I Am Not the Strong Friend Anymore

Photo by Leighann Blackwood on Unsplash

Being the "strong friend" is a scam, manipulative, and promotes one party giving one sided emotional labor for free in the name of "friendship". I'm not being that person anymore. I'm done. It's the same thing as being the "bigger person". 

I pride myself on being a Jacqueline of all trades, cultured, well rounded, intelligent, confident. In real life, not just online via my blog and social media pages. Not bragging, just stating what I can back up. I also realized I was the strong friend ever since I was a child. It really started amping up during my teen years in high school. 

I'm the only and oldest girl in my family, so I've taken on some (not too overwhelming) responsibilities especially with having special needs brothers. I also come from a line of amazing, nurturing women. My great grandmother was a nurse and so is my mother, so that's where I get this spirit of helpfulness, knowledge, and ambition from. I've been blessed to have been promoted to an assisting leadership position at work and dabble in entrepreneurship. 

Unfortunately, being someone who wears so many hats and walking down a path of leadership does not always mean there's reciprocation when it comes to relationships. In my experiences, it's opened a window to be taken advantage of. You're the platonic "clean up woman" (R.I.P. Betty Wright). This doesn't mean the people who may not reciprocate equally do not love or care for us, but it's still hurtful and unfair nonetheless.

To make matters worse, there's a stigma called the "strong Black woman" trophe that has given the okay to masculinize and overburden Black women into taking more than what we should whether it be in the work place, family roles, or in romantic relationships. Ironically, while watching YouTube videos listening to other people's perspectives on being the "strong friend", I noticed many were made by other Black women. There's no doubt in my mind there's a connection between the two. Crazy enough, in my experience other women have benefitted off the strong Black women trophe as much as men and other people in other communities.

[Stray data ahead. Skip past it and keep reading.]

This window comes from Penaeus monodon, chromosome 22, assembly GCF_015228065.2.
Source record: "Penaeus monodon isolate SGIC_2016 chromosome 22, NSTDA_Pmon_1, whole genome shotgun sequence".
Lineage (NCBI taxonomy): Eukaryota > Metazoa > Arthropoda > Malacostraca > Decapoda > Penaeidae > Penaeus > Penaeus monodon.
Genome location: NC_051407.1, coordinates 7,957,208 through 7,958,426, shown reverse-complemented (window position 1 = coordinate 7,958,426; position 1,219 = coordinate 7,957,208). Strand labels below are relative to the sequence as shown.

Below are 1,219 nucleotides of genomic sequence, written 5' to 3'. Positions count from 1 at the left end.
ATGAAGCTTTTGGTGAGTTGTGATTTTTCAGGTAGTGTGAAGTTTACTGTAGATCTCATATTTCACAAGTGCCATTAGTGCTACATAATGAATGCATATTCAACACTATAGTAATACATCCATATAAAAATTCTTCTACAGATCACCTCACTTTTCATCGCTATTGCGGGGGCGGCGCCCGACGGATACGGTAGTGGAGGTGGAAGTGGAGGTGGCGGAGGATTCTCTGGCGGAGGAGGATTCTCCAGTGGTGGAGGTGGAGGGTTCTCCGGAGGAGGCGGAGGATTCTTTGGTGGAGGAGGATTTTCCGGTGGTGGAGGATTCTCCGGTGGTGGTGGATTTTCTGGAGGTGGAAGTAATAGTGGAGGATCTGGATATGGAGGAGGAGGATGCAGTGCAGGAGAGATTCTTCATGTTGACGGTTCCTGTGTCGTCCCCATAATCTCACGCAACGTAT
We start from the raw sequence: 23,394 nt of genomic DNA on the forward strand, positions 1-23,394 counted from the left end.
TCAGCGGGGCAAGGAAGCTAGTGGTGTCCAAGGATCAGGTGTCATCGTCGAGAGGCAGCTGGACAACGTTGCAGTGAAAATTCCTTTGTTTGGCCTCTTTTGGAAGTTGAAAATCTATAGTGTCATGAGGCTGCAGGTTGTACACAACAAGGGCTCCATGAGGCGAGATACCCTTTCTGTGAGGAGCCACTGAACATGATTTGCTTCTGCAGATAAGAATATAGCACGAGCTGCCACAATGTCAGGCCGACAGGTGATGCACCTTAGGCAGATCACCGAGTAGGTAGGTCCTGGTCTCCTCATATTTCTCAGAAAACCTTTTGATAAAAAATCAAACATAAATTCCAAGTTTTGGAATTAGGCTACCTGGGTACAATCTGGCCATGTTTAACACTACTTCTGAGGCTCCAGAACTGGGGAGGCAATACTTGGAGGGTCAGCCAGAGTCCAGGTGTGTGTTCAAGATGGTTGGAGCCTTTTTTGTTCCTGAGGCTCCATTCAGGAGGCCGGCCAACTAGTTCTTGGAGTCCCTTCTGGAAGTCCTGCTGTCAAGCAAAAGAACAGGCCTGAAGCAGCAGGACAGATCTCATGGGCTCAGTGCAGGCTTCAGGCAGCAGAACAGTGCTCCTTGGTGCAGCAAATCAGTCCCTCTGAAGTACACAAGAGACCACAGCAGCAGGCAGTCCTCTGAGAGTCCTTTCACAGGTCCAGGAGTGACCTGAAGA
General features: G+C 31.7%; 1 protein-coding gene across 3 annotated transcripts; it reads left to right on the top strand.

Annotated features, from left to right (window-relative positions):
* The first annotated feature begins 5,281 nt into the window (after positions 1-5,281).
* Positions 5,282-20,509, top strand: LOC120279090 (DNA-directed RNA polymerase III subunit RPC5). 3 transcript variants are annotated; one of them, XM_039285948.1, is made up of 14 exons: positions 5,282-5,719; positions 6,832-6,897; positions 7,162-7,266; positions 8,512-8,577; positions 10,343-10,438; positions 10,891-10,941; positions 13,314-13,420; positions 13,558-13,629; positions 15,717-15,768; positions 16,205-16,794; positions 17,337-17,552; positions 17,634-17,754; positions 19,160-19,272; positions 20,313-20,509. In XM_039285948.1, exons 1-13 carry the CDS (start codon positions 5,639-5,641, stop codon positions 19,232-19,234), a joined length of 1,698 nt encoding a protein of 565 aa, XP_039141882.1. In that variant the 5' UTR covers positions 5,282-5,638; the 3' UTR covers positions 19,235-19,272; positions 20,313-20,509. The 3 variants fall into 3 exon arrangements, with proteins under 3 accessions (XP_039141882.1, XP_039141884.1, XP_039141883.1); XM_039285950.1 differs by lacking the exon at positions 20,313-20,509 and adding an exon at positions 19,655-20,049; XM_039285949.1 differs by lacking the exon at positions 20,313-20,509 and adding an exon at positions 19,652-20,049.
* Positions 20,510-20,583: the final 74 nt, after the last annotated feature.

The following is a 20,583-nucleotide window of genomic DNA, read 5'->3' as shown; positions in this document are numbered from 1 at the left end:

I realized I was the friend who was the therapist, cheerleader, walking encyclopedia giving free information on everything ranging from skincare to natural medicines, the ride or die, researcher, you name it. Again this isn't me bragging, it's just the reality. When someone was hurt or betrayed, I was there vowing not to associate with anyone who dared to do my friend dirty. When someone was dealing with goofies, I was there breaking down their toxic and abusive personality traits since I dubbed myself a Great Value expert on narcissism and sociopaths since I experienced it one too many times. 

When it was my turn? I was ignored. When I was disrespected and shit on by a mutual party? I was pretty much told to get over the disrespect and scolded for how I choose to respond to someone mistreating me while I was nothing but good to them. Let me tell you, it's always telling when folks respond to how you react and not to what you're reacting to or questioning why said party did what they did to you. 'Nother story for another time. While some "strong friends" keep quiet about their pain, struggles and issues, I am always vocal about my experiences. 

Maybe it's the stereotypical "Taurus" in me but, loyalty to a fault is what it's called. I'm not writing any of this out of self pity, anger, bitterness, or shade, but out of realization and healing. I have had my petty and bad moments as a friend. I can look back and old friendships and experiences and pinpoint exactly what I did wrong and what I could have done better.